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Setting up VIM for blogging

maniowy
Originally published at burnicki.pl Updated on ・4 min read

VIM is the editor I use for programming. It is known for it's power at writing code thanks to it's built in features and numerous plugins, but how does it serve for blogging? Let's investigate on how to improve it's default behavior.

Spellcheck

Spell checking is built in feature of VIM, but it is disabled by default. I've enabled it with:

set spell spelllang=en_us
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That made VIM highlight my spelling errors. I can jump between misspelled words with ]s and [s. With the cursor located on a misspelled word I can type z= to get a list of possible fixes. When VIM is wrong I can tell it to accept a word with zg (undo with zw).

Abbreviations

VIM supports expansion of user defined abbreviations. For instance, if you define "utl" as an abbreviation of "utility", VIM automatically replaces "utl" with "utility" when typing. This feature can be used for auto correction. Just define:

:iabbrev veiw view
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to make VIM replace each "veiw" with "view" on the fly (in insert mode). Vim-autocorrect is one of the plugins that come with predefined useful abbreviations.

Dictionary

Next feature is auto completion. It is also supported by default but you may need to provide the dictionary and that was my case. Check if you have /usr/share/dict/words. I use Slackware and Ubuntu on daily basis; Slackware happened to have the dictionary installed, but on Ubuntu it was not there. Managed to provide the dict with sudo apt install wamerican. That tells VIM to use the dictionary file:

set dictionary=/usr/share/dict/words
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Now that the dictionary is set up, it can be used with <C-x><C-k> in insert mode.

Thesaurus

Looking for synonyms? VIM supports thesaurus, however it has to be configured. I was able to configure the built in feature but it needed a hack to handle multi word synonyms and I didn't like that. I've decided to install vim-lexical plugin. Just as the built in feature, the plugin needs a synonyms file to work: grabbed one from Project Gutenberg. Tell vim-lexical where the file is and initialize the plugin:

let g:lexical#thesaurus = ['~/.vim/mthesaur.txt']
call lexical#init()
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This plugin also handles dictionary and spell check features, I gave it a try. Here are some settings to set it up:

let g:lexical#spelllang = ['en_us']
let g:lexical#dictionary = ['/usr/share/dict/words']
" normal mode key mappings:
let g:lexical#spell_key = '<leader>s'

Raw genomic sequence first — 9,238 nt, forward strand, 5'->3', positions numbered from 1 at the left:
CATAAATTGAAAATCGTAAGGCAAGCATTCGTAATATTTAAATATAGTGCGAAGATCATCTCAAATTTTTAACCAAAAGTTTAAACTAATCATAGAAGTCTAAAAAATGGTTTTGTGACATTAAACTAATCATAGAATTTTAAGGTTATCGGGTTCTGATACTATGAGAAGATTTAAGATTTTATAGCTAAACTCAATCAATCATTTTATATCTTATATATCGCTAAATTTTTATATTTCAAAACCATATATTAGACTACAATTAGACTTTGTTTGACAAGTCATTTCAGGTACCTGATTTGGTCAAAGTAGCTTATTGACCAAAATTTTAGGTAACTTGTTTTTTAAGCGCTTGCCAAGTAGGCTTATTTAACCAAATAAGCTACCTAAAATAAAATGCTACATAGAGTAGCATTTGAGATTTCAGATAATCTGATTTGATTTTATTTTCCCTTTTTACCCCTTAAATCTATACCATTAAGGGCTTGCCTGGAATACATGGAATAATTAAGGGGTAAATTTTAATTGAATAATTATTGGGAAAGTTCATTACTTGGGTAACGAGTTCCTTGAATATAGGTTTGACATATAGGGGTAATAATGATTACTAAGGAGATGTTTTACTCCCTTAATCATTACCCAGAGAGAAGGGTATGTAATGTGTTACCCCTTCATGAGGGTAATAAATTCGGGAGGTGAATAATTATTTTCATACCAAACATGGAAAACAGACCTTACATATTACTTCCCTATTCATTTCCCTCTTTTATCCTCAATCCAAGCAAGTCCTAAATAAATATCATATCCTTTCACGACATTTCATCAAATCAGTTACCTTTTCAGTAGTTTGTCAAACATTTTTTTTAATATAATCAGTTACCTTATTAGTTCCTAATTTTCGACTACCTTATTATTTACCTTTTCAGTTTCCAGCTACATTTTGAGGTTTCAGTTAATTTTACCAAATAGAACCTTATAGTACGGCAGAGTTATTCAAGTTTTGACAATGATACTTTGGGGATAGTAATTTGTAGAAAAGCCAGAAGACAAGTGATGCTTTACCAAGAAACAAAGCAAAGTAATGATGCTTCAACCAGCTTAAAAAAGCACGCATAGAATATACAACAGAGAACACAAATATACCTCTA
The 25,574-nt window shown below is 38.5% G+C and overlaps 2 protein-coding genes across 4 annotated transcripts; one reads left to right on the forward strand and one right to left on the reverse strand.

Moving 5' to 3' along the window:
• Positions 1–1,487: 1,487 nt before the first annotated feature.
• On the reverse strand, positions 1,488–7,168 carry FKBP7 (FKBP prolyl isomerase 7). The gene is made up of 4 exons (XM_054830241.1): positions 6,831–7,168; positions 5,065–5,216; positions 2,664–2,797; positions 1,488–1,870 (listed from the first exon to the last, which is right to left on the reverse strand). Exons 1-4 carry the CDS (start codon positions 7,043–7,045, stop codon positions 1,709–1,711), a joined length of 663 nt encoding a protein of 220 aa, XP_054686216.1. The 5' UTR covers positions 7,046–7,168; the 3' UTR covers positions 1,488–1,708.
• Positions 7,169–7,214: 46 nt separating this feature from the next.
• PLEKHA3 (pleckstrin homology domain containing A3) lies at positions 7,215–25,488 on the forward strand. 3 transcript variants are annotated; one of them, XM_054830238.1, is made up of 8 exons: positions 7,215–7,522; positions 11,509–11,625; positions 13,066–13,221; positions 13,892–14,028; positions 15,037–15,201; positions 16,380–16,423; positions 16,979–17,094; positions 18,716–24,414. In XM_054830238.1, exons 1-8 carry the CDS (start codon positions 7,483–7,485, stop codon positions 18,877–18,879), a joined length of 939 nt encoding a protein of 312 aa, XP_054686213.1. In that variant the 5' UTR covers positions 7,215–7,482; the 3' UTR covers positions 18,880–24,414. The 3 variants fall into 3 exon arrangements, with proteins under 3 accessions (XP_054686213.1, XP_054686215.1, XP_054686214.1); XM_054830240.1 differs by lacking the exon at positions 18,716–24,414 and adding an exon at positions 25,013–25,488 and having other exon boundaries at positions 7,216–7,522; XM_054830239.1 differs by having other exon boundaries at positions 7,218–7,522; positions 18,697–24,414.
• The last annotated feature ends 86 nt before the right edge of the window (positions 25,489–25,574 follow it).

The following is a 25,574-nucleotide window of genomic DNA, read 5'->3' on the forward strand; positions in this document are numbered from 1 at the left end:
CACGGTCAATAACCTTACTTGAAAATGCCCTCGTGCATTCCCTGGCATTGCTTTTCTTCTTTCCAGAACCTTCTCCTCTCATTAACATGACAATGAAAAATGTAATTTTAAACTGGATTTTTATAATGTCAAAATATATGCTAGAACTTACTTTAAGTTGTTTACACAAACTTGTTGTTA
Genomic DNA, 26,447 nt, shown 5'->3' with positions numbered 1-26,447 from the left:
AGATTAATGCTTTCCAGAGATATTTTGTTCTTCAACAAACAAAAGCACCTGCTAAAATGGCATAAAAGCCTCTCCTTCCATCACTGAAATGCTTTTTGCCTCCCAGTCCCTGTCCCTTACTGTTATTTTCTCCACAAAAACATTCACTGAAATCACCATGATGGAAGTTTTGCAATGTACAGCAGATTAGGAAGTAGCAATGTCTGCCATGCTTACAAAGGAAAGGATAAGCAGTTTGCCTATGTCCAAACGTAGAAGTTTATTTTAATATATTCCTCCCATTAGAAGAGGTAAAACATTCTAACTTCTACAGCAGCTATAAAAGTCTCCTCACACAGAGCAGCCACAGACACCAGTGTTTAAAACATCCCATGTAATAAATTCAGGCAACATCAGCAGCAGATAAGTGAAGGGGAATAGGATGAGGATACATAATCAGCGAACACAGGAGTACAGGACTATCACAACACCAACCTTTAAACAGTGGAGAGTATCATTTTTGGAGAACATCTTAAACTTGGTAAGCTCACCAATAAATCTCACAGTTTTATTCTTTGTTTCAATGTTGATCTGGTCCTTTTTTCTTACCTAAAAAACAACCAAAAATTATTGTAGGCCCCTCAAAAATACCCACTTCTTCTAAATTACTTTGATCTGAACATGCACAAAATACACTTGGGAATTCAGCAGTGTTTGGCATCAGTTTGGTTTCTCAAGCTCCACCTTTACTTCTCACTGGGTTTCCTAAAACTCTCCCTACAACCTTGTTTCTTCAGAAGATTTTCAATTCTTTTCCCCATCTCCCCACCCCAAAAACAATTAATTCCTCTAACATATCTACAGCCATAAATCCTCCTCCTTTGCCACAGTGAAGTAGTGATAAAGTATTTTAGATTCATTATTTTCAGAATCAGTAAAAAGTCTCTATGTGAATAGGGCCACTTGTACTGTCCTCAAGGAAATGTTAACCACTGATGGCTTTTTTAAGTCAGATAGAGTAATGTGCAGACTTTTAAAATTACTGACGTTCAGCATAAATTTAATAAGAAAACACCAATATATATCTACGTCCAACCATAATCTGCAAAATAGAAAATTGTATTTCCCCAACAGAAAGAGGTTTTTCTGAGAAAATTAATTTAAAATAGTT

let g:lexical#thesaurus_key = '<leader>th'
let g:lexical#dictionary_key = '<leader>k'
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In insert mode, we can use <C-x><C-t> for thesaurus.

Other plugins

There are more plugins that support the writers work, I present few that I have found particularly useful.

textobj-sentence

This plugin provides motion commands based on full sentence detection. You can switch around sentences with ( and ) and use it just as any other motion commands. Depends on vim-textobj-user plugin.

wordy

Wordy lets you identify phrases that are overused, misused, abused, colloquial, idiomatic etc. It's a nice lightweight tool that operates on higher level than just single words. Definitely worth checking out.

ditto

Struggling with word repetitions? Ditto is there to localize & highlight them for you.

LSP + proselint

Proselint is not a VIM plugin. It is a separate tool described as a linter of English prose. Here are some of its features:

  • Avoiding archaic forms
  • Avoiding needless backformations
  • Avoiding redundant currency symbols
  • Avoiding false plurals
  • Avoiding illogical forms
  • Avoiding the word suddenly
  • Avoiding oxymorons
  • Calling jobs by the right name
  • Not comparing uncomparables
  • Using dïacríticâl marks
  • Linking only to existing sites

Full list here. Since the tool is a linter, it sounds like it should work with language servers. I use CoC.nvim for LSP features. Thankfully some smart guys have figured out how to make proselint work with coc.nvim & coc-diagnostic (see here). Now it works for my blog posts just like clangd does for my C++ code.

Let's see how it works

All these solutions look promising. I've already benefited from including them in my VIM configuration while writing this blog post. Will do further testing and investigation in next days. Haven't yet tried plugins like vim-pencil or vim-abolish.

Further reading:

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